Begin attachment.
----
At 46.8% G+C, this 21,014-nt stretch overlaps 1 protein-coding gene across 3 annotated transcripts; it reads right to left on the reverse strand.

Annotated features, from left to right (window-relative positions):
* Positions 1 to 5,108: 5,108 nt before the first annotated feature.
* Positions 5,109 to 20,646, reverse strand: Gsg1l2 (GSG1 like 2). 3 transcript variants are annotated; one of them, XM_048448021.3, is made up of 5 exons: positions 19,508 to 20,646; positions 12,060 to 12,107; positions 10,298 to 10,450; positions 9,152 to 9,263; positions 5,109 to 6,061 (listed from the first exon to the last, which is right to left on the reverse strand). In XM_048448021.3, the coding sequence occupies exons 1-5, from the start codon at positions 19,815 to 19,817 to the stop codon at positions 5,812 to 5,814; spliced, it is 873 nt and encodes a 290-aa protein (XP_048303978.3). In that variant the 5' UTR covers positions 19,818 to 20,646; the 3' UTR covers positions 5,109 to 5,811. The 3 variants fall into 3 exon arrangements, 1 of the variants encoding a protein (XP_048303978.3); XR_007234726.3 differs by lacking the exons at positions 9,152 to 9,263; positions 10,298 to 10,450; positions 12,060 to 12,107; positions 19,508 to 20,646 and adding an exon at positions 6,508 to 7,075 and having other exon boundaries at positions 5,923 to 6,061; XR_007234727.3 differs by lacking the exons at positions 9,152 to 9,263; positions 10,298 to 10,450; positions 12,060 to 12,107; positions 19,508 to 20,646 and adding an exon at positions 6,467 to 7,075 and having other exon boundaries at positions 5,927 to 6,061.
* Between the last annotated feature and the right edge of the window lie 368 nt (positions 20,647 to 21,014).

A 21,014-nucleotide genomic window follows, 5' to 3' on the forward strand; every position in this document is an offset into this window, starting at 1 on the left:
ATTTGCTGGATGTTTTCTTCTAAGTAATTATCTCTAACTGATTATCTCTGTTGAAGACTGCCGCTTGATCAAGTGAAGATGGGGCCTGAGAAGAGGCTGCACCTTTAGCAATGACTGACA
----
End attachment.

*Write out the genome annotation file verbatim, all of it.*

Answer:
At 46.8% G+C, this 21,014-nt stretch overlaps 1 protein-coding gene across 3 annotated transcripts; it reads right to left on the reverse strand.

Annotated features, from left to right (window-relative positions):
* Positions 1 to 5,108: 5,108 nt before the first annotated feature.
* Positions 5,109 to 20,646, reverse strand: Gsg1l2 (GSG1 like 2). 3 transcript variants are annotated; one of them, XM_048448021.3, is made up of 5 exons: positions 19,508 to 20,646; positions 12,060 to 12,107; positions 10,298 to 10,450; positions 9,152 to 9,263; positions 5,109 to 6,061 (listed from the first exon to the last, which is right to left on the reverse strand). In XM_048448021.3, the coding sequence occupies exons 1-5, from the start codon at positions 19,815 to 19,817 to the stop codon at positions 5,812 to 5,814; spliced, it is 873 nt and encodes a 290-aa protein (XP_048303978.3). In that variant the 5' UTR covers positions 19,818 to 20,646; the 3' UTR covers positions 5,109 to 5,811. The 3 variants fall into 3 exon arrangements, 1 of the variants encoding a protein (XP_048303978.3); XR_007234726.3 differs by lacking the exons at positions 9,152 to 9,263; positions 10,298 to 10,450; positions 12,060 to 12,107; positions 19,508 to 20,646 and adding an exon at positions 6,508 to 7,075 and having other exon boundaries at positions 5,923 to 6,061; XR_007234727.3 differs by lacking the exons at positions 9,152 to 9,263; positions 10,298 to 10,450; positions 12,060 to 12,107; positions 19,508 to 20,646 and adding an exon at positions 6,467 to 7,075 and having other exon boundaries at positions 5,927 to 6,061.
* Between the last annotated feature and the right edge of the window lie 368 nt (positions 20,647 to 21,014).

A 21,014-nucleotide genomic window follows, 5' to 3' on the forward strand; every position in this document is an offset into this window, starting at 1 on the left:
ATTTGCTGGATGTTTTCTTCTAAGTAATTATCTCTAACTGATTATCTCTGTTGAAGACTGCCGCTTGATCAAGTGAAGATGGGGCCTGAGAAGAGGCTGCACCTTTAGCAATGACTGACA